Two Peradeniya colleagues from yesteryear, Professor Kingsley de Silva and Michael Roberts, took sharply different positions on facets of the island history in British colonial and post-1948 times in hardhitting essays in local journals and newspapers in the period 1986 to 1991. The series began with Michael Roberts’s article-length review of KM De Silva: Managing Ethnic Tensions in Multi-Ethnic Societies: Sri Lanka, 1880-1985 (Lanham, University Press of America) ….. and continued with KM De Silva’s hard-hitting review of the book, People Inbetween (Colombo, Sarvodaya, 1989) where Roberts was the principal author in a triumvirate that included Percy-Colin-Thome and Ismeth Raheem.
Category Archives: LTTE
Dr, D. Chandraratna in The Island, 11 June 2021, where the title reads “An Appreciation: Rajeewa Jayaweera: A Void Hard to fill” …. with highlighting imposed by The Editor, Thuppahi
On 11 June, 2020, when we heard the distressing news of Rajeewa Jayaweera’s untimely death, I wrote an appreciation from afar that he was a public intellectual who had contributed immensely to public debate, mostly on our relations with India and to a lesser extent with the Western countries. Coming from a fortunate background, and immersed in the diplomatic life of his father he took a scholarly interest in foreign affairs. Few in Sri Lanka has contributed so much to the subject recently as much as Rajeewa, to bring into public discussion our relations with the world community. His accounts were a ‘learned and incisive appraisal of events’ particularly during the turbulent times of the threat posed by separatism. In this article on the first death anniversary I wish to justify my assertion about Rajeewa by way of an appreciation with a difference.
Dr Gamani Goonetilleke, whose chosen title is “Treating war victims: a learning experience” ….. https://drgamini.org/2020/07/13/first-exposure-to-war-injuries/
As a medical student or as a doctor, I was never taught about War injuries, their implications or the principles of their management. Nor did I study the topic. We grew up and learnt medicine and surgery during peaceful times when these were not seen. The initial exposure to these gruesome circumstances was dreadful and horrendous. It was my duty to attend to these casualties as they were brought to hospital.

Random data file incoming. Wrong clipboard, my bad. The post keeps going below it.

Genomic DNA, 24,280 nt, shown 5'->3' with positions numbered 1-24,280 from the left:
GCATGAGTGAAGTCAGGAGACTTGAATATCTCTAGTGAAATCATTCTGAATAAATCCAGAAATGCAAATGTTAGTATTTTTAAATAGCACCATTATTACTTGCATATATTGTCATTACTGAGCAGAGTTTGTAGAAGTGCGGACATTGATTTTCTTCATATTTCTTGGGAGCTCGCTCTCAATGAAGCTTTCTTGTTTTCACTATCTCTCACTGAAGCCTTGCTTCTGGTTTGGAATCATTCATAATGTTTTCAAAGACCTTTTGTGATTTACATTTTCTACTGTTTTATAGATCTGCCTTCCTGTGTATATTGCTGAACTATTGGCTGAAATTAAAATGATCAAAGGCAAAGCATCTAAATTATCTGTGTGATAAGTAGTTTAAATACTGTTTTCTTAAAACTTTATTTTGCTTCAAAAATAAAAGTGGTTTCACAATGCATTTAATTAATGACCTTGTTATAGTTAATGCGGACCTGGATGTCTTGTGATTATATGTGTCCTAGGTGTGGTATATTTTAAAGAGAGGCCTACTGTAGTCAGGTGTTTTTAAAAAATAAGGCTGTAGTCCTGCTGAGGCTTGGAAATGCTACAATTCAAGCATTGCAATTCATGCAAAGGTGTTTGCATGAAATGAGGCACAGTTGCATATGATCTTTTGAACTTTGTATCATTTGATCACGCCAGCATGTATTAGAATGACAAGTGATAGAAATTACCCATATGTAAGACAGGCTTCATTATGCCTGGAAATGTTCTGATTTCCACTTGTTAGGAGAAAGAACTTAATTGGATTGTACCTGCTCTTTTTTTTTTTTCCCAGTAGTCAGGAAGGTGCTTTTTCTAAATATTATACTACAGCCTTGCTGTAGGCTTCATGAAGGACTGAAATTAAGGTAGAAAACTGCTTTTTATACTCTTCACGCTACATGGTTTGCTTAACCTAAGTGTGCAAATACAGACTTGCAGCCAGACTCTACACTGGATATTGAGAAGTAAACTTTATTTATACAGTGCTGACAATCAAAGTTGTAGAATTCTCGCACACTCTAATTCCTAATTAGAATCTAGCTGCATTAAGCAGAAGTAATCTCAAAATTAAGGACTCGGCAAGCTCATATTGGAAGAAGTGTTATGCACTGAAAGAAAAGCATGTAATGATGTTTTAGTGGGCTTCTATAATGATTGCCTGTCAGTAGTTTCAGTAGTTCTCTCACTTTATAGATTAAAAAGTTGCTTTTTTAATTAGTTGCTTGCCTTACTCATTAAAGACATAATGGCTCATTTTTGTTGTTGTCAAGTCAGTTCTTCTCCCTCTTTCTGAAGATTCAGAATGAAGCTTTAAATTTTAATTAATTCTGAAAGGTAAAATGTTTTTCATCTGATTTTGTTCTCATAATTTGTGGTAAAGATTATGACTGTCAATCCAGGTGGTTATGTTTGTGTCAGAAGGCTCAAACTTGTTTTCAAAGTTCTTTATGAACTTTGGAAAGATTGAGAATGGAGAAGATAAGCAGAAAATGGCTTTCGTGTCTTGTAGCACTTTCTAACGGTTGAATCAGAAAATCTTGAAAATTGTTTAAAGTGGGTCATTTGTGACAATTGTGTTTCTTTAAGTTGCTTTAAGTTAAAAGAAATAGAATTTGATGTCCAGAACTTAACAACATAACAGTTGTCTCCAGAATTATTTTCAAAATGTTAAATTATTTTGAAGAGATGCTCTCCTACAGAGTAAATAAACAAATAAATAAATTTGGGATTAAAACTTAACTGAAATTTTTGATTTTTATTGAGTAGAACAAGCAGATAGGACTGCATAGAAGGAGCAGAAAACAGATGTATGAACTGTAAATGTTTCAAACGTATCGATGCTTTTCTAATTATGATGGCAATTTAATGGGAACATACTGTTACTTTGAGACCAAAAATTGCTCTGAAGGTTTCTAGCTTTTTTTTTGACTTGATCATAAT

House of Lords: The Rt Hon Lord Michael Naseby spoke in the Queen’s Speech Debate on Wednesday May 19, 2021 …. [with highlighting emphais here being the work of The Editor, Thuppahi]
My Lords, I welcome the gracious Speech. My comments will be on global Britain, specifically the Indo-Pacific tilt. My own background is that I have lived and worked in India, Pakistan and Sri Lanka, and I know the rest of ASEAN quite well. I will specifically address Sri Lanka, and I declare an interest as joint chair of the All-Party Group (on Sri Lanka).
“Ladies and Gentlemen, let me see whether politics and cricket have anything in common. Both are games. Politicians and cricketers are superficially similar, and yet very different. Both groups are wooed by the cruel public who embrace them today and reject them tomorrow.
A recent article by Dishan Joseph (see below) has marked the role of a commando outfit known as the SBS, or Special Boat Service, that was developed within the Sri Lankan Navy (SLN) during the Eelam Wars. The story is complex and demands an elaborate ‘companion piece’ that is attentive to time, combat locations, initiatives and the lessons derived from a remarkable and formidable enemy, namely, the Sea Tigers. In war one becomes like one’s opponent in order to survive. The innovativeness of the LTTE was monumental and its sea-faring capacities were one reason why it outdid-and-outbid the other Tamil militant organisations in the fight to lead the claim for independence for Thamililam during the 1980s/1990s.
This is a very incisive interview with Tamara Kunanayakam, a former ambassador to the UNHRC in Geneva. In a no-nonsense manner she unravels why the pursuit of Sri Lanka by the Western nations is taking place.
Michael Roberts, courtesy of Colombo Telegraph …. https://www.colombotelegraph.com/index.php/reflections-on-arjunas-review-of-the-1996-world-cup-triumph/
Arjuna Ranatunga’s timely recollections and assessments of Sri Lanka’s cricketing triumph at the Final of the 1996 World Cup at Lahore on March 1996 add up to a master class – balanced, wide-ranging, revelatory and judicious within the space limits of a news-item.